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National Women’s History Month promotes feminism and gender equality

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This week is the conclusion to a month-long promotion by the Women’s Center to remind students of the struggle that women have gone through for years. March has been designated as “Women’s History Month,” in which the Women’s Center has been providing students with a variety of speakers, films and discussions about the strength, resilience and determination of historical female icons.

The month kicked off with a film screening of “She’s Beautiful When She’s Angry.” The film highlights the women who founded the modern women’s movement from 1966 to 1971. From women in hats and gloves to the emergence of the street theatrics of women’s liberation groups, the film dramatizes the decades-long fight for equality.

With all of the work that has gone into planning this month, the faculty at the center are hoping that students take away an understanding of the importance of gender equality. Women’s Center Director Jane Olsen is happy with the response they’ve received from students and community members so far.

“We’ve had really good turn outs for the events that we’ve been doing,” Olsen said. “People are really surprised when they hear about the struggles that women have gone through.”

Through institutional advocacy and strategic media presentations, the Women’s Center hopes to change the way people see feminists and gender equality activists. Addressing issues like sexual assault, body image, domestic violence and rape are just a few steps in the center’s long history of activism. While this month has been filled with female empowerment, it’s a mere testament to the decades of work that the center has put in to teaching the community about gender equality.

The Women’s Center’s mission statement is: “With passion and purpose to advance women and support gender equality, the Women’s Center promotes a safe, inclusive and engaged community through advocacy, education, alliance-building and women’s leadership.”

Their goal is to not only be place of support and advice, but a place of community awareness outreach and involvement.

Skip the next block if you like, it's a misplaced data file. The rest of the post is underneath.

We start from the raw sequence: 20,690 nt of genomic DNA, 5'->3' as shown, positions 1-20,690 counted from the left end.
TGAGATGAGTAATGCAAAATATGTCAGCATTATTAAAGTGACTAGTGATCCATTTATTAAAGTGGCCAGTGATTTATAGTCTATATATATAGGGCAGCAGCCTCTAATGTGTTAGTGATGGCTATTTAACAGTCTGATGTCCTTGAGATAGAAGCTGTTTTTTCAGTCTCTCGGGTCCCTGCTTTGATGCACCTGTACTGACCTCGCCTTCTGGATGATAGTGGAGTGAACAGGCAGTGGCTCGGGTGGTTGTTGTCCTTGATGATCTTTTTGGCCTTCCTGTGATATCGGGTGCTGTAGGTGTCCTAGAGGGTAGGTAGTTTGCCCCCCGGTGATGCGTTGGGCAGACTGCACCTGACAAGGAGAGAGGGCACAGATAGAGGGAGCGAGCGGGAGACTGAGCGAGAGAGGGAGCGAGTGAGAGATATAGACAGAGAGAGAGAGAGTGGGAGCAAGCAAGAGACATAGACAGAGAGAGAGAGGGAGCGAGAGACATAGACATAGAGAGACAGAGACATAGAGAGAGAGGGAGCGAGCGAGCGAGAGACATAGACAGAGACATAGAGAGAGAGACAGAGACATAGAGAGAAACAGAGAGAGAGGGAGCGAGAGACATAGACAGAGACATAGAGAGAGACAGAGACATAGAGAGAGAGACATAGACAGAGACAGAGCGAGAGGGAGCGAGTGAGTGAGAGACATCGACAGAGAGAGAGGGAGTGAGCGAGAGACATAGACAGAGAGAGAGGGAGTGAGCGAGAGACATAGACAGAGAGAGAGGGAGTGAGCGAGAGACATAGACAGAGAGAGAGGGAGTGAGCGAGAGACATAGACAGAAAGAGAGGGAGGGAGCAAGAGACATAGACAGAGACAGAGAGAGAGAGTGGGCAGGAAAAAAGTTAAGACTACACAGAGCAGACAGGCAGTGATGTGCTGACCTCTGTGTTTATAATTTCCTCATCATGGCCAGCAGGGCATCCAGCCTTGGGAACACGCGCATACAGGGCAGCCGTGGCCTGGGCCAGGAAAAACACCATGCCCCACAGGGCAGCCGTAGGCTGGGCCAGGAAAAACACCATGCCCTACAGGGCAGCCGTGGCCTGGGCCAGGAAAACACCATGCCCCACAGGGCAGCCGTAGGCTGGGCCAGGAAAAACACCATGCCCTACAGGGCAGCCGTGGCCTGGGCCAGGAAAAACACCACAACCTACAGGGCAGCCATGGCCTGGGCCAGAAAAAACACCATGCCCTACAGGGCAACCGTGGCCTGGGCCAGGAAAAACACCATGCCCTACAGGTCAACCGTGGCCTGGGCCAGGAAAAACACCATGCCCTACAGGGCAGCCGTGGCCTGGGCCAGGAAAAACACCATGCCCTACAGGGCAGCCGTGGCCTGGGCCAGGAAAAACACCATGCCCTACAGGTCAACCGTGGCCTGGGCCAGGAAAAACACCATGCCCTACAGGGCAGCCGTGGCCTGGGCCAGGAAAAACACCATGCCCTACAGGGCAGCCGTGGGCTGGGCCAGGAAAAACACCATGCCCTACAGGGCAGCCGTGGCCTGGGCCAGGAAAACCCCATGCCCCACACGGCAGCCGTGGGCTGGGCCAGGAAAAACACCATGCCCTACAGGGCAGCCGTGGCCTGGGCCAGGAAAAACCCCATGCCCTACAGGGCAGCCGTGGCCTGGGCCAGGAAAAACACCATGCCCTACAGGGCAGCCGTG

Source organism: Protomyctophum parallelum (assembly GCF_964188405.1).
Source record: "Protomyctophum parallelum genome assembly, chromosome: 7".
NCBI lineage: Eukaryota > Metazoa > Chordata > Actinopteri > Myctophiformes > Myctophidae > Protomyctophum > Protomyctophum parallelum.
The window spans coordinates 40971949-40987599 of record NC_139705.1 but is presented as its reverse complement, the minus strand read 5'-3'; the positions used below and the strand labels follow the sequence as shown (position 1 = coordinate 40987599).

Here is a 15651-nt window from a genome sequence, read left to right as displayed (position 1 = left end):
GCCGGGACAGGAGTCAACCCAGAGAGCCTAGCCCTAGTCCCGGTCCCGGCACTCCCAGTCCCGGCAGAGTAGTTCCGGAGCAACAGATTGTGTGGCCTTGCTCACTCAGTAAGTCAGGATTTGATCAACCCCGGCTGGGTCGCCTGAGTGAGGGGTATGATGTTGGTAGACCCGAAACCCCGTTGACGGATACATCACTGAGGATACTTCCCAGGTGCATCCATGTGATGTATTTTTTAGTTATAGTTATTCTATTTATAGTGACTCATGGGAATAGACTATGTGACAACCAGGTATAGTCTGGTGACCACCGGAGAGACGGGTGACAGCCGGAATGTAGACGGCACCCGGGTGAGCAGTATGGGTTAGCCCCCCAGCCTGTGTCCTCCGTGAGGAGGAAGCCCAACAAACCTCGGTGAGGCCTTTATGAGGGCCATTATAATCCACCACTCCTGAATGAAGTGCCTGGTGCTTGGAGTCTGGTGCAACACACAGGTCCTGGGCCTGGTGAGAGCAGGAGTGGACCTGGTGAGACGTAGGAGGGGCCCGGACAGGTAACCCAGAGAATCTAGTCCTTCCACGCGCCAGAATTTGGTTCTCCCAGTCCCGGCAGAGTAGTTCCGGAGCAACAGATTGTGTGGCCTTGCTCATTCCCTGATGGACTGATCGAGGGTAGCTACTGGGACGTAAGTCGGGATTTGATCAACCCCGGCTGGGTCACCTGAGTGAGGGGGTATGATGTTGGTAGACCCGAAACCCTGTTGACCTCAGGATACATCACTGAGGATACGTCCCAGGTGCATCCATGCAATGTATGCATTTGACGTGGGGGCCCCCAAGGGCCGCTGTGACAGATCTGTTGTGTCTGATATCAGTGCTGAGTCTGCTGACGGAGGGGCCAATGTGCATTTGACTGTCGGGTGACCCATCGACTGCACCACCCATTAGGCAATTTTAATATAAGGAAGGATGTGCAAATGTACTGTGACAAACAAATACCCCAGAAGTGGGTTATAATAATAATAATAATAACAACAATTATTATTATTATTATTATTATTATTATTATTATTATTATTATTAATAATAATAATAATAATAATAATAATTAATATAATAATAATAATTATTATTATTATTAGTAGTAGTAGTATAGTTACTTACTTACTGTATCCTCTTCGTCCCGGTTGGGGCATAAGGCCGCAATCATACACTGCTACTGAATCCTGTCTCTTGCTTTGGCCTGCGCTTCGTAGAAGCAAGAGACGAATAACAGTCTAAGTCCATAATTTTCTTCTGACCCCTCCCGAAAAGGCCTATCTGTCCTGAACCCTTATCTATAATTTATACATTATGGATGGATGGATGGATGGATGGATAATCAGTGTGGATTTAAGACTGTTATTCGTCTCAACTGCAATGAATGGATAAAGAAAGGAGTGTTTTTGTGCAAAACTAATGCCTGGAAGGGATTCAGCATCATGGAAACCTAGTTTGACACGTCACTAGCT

Assistant Director Lee LaDue hopes that students will take what they see from the presentations shown and become activists for women’s rights.

“[Feminism] has such a negative connotation, because people have these assumptions that feminists are man-haters,” LaDue said. “It’s as simple as wanting equality.”

LaDue is also the coordinator of the Gender Violence Prevention Program. She looks forward to April when she will begin directing events for National Domestic Violence Awareness Month. Having a month devoted to this issue is to help educate communities and individuals about strategies to prevent sexual assault.

“It’s a difficult balance between victim blaming and risk management,” LaDue said. “We really want to show women their options and to show them that they aren’t alone.”

As students look forward to another awareness month, the Women’s Center gets ready to host another presentation from female activist Alexandra Tweten, creator of viral Instagram account @ByeFelipe.

She will be talking to students on Thursday about the problems surrounding online harassment of women. Olsen and LaDue look forward to continuing their work in activism. As they struggle to help students change the way the world sees feminists, they reflect on all of the progress that’s been made in the name of gender equality.

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